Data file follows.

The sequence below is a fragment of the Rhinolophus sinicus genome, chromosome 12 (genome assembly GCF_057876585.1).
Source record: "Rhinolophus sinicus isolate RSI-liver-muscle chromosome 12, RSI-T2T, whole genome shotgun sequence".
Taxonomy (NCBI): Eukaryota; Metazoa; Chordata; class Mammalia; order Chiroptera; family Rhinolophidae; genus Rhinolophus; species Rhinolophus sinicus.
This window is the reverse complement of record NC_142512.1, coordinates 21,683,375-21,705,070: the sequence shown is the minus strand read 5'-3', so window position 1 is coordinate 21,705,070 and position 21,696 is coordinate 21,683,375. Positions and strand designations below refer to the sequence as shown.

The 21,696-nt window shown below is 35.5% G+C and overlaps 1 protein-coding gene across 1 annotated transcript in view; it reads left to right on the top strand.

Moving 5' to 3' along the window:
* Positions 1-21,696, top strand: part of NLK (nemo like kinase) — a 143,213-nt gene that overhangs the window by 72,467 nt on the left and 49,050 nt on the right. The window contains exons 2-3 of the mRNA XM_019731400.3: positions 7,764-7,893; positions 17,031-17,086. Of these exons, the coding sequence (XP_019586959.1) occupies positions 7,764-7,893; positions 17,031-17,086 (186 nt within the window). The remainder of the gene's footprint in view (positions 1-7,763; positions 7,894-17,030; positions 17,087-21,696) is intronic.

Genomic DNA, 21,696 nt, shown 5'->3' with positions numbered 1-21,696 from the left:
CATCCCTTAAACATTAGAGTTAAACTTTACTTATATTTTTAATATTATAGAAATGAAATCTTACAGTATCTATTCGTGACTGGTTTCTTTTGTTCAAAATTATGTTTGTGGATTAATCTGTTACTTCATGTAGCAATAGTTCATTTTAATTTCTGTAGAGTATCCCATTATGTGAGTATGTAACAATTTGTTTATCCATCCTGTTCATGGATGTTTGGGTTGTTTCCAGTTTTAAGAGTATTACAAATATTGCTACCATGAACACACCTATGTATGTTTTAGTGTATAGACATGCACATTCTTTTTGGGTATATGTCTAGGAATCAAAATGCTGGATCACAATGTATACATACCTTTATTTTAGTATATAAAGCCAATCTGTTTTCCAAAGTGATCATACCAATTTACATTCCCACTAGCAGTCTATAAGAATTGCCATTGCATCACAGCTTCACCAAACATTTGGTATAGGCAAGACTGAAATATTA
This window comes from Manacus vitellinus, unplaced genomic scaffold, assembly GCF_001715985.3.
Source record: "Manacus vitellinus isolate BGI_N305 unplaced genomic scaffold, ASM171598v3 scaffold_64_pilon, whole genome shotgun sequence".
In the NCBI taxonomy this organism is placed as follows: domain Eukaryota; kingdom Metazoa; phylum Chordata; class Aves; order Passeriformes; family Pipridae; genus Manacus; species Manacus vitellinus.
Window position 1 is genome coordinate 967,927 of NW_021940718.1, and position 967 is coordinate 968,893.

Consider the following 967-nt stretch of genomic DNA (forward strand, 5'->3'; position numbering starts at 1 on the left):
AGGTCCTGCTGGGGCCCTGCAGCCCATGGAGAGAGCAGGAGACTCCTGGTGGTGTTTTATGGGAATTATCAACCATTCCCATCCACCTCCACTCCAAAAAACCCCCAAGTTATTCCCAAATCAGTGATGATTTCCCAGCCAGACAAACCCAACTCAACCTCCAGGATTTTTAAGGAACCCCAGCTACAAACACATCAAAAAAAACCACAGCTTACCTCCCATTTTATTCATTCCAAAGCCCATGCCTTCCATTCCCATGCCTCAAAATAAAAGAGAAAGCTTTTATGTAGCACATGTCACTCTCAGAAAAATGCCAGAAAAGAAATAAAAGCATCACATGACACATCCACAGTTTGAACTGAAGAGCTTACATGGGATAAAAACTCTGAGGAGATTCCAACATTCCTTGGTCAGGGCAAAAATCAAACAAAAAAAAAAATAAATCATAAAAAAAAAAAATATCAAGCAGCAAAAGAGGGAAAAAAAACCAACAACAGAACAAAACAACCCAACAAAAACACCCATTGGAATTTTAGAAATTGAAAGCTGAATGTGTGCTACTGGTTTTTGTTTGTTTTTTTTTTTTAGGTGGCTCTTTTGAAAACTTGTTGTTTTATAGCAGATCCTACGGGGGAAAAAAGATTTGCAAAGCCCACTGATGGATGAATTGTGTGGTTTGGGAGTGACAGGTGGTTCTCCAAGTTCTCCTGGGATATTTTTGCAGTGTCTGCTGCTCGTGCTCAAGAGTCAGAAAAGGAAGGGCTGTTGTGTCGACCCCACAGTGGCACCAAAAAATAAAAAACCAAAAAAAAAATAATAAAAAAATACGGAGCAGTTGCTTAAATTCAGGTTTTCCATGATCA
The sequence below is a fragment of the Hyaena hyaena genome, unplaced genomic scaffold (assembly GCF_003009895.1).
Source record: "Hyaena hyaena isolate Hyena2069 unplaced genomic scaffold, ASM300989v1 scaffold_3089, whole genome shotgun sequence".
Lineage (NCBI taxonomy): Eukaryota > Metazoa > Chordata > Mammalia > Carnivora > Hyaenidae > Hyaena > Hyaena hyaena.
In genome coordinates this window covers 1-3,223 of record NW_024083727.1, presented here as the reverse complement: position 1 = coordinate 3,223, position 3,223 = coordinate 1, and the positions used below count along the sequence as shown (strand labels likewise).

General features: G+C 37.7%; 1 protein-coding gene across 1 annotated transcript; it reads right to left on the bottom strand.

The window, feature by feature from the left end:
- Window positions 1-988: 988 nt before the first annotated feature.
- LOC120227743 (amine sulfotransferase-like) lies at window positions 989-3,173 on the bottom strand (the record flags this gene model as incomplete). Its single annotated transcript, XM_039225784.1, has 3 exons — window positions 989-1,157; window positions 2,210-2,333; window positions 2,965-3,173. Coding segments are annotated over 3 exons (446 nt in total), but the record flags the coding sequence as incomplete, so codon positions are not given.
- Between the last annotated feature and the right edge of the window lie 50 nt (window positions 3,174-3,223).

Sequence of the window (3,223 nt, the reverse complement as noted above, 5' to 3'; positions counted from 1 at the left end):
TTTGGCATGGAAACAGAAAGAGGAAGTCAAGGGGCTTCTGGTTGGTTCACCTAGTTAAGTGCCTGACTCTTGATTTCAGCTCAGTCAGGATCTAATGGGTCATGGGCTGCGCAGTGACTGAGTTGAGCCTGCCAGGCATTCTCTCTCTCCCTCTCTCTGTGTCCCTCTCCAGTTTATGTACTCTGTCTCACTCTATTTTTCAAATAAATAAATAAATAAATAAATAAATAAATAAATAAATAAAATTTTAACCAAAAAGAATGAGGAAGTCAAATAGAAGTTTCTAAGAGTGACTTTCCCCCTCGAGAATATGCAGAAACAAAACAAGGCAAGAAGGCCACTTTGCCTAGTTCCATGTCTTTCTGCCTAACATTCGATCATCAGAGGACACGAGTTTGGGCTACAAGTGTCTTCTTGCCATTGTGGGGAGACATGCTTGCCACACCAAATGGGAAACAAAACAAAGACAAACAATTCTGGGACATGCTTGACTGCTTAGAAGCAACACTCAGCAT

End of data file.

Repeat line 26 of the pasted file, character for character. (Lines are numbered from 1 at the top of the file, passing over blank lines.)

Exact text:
TTTGGCATGGAAACAGAAAGAGGAAGTCAAGGGGCTTCTGGTTGGTTCACCTAGTTAAGTGCCTGACTCTTGATTTCAGCTCAGTCAGGATCTAATGGGTCATGGGCTGCGCAGTGACTGAGTTGAGCCTGCCAGGCATTCTCTCTCTCCCTCTCTCTGTGTCCCTCTCCAGTTTATGTACTCTGTCTCACTCTATTTTTCAAATAAATAAATAAATAAATAAATAAATAAATAAATAAATAAAATTTTAACCAAAAAGAATGAGGAAGTCAAATAGAAGTTTCTAAGAGTGACTTTCCCCCTCGAGAATATGCAGAAACAAAACAAGGCAAGAAGGCCACTTTGCCTAGTTCCATGTCTTTCTGCCTAACATTCGATCATCAGAGGACACGAGTTTGGGCTACAAGTGTCTTCTTGCCATTGTGGGGAGACATGCTTGCCACACCAAATGGGAAACAAAACAAAGACAAACAATTCTGGGACATGCTTGACTGCTTAGAAGCAACACTCAGCAT